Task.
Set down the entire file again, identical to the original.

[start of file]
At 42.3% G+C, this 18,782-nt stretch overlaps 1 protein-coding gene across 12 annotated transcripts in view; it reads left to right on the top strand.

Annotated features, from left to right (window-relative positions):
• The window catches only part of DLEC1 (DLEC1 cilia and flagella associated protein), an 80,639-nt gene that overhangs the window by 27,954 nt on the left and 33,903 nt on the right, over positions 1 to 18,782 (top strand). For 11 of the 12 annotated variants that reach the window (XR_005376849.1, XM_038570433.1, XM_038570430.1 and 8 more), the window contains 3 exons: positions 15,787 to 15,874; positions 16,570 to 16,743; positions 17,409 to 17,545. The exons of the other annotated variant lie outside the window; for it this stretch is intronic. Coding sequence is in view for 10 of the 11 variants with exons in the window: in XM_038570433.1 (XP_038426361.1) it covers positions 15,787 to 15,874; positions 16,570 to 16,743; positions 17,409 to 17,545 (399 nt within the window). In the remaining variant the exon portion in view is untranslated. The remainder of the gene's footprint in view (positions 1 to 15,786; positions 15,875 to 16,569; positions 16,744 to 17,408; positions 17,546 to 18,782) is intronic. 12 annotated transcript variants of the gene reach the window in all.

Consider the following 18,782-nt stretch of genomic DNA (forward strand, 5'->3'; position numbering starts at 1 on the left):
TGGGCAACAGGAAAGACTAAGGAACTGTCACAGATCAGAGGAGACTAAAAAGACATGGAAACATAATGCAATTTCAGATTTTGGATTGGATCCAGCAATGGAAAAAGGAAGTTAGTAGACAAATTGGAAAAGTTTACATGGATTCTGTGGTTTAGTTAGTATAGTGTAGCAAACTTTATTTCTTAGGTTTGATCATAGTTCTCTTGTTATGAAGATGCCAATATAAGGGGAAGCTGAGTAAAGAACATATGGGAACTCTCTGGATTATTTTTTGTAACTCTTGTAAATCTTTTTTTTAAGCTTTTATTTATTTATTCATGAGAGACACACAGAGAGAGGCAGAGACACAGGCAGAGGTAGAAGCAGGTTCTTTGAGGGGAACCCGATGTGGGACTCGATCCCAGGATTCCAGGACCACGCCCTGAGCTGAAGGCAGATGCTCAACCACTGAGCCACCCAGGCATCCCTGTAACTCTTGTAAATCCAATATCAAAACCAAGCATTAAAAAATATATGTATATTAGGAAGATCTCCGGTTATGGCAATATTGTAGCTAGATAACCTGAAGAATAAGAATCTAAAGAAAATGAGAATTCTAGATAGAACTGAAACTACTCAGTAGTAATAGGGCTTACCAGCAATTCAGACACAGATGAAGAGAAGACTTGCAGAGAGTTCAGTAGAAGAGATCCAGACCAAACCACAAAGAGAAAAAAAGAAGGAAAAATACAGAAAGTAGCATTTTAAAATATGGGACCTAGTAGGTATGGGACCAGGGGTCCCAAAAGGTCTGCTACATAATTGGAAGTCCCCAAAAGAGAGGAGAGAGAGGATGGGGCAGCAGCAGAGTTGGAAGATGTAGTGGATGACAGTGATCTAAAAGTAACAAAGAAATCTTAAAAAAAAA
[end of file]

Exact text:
At 42.3% G+C, this 18,782-nt stretch overlaps 1 protein-coding gene across 12 annotated transcripts in view; it reads left to right on the top strand.

Annotated features, from left to right (window-relative positions):
• The window catches only part of DLEC1 (DLEC1 cilia and flagella associated protein), an 80,639-nt gene that overhangs the window by 27,954 nt on the left and 33,903 nt on the right, over positions 1 to 18,782 (top strand). For 11 of the 12 annotated variants that reach the window (XR_005376849.1, XM_038570433.1, XM_038570430.1 and 8 more), the window contains 3 exons: positions 15,787 to 15,874; positions 16,570 to 16,743; positions 17,409 to 17,545. The exons of the other annotated variant lie outside the window; for it this stretch is intronic. Coding sequence is in view for 10 of the 11 variants with exons in the window: in XM_038570433.1 (XP_038426361.1) it covers positions 15,787 to 15,874; positions 16,570 to 16,743; positions 17,409 to 17,545 (399 nt within the window). In the remaining variant the exon portion in view is untranslated. The remainder of the gene's footprint in view (positions 1 to 15,786; positions 15,875 to 16,569; positions 16,744 to 17,408; positions 17,546 to 18,782) is intronic. 12 annotated transcript variants of the gene reach the window in all.

Consider the following 18,782-nt stretch of genomic DNA (forward strand, 5'->3'; position numbering starts at 1 on the left):
TGGGCAACAGGAAAGACTAAGGAACTGTCACAGATCAGAGGAGACTAAAAAGACATGGAAACATAATGCAATTTCAGATTTTGGATTGGATCCAGCAATGGAAAAAGGAAGTTAGTAGACAAATTGGAAAAGTTTACATGGATTCTGTGGTTTAGTTAGTATAGTGTAGCAAACTTTATTTCTTAGGTTTGATCATAGTTCTCTTGTTATGAAGATGCCAATATAAGGGGAAGCTGAGTAAAGAACATATGGGAACTCTCTGGATTATTTTTTGTAACTCTTGTAAATCTTTTTTTTAAGCTTTTATTTATTTATTCATGAGAGACACACAGAGAGAGGCAGAGACACAGGCAGAGGTAGAAGCAGGTTCTTTGAGGGGAACCCGATGTGGGACTCGATCCCAGGATTCCAGGACCACGCCCTGAGCTGAAGGCAGATGCTCAACCACTGAGCCACCCAGGCATCCCTGTAACTCTTGTAAATCCAATATCAAAACCAAGCATTAAAAAATATATGTATATTAGGAAGATCTCCGGTTATGGCAATATTGTAGCTAGATAACCTGAAGAATAAGAATCTAAAGAAAATGAGAATTCTAGATAGAACTGAAACTACTCAGTAGTAATAGGGCTTACCAGCAATTCAGACACAGATGAAGAGAAGACTTGCAGAGAGTTCAGTAGAAGAGATCCAGACCAAACCACAAAGAGAAAAAAAGAAGGAAAAATACAGAAAGTAGCATTTTAAAATATGGGACCTAGTAGGTATGGGACCAGGGGTCCCAAAAGGTCTGCTACATAATTGGAAGTCCCCAAAAGAGAGGAGAGAGAGGATGGGGCAGCAGCAGAGTTGGAAGATGTAGTGGATGACAGTGATCTAAAAGTAACAAAGAAATCTTAAAAAAAAA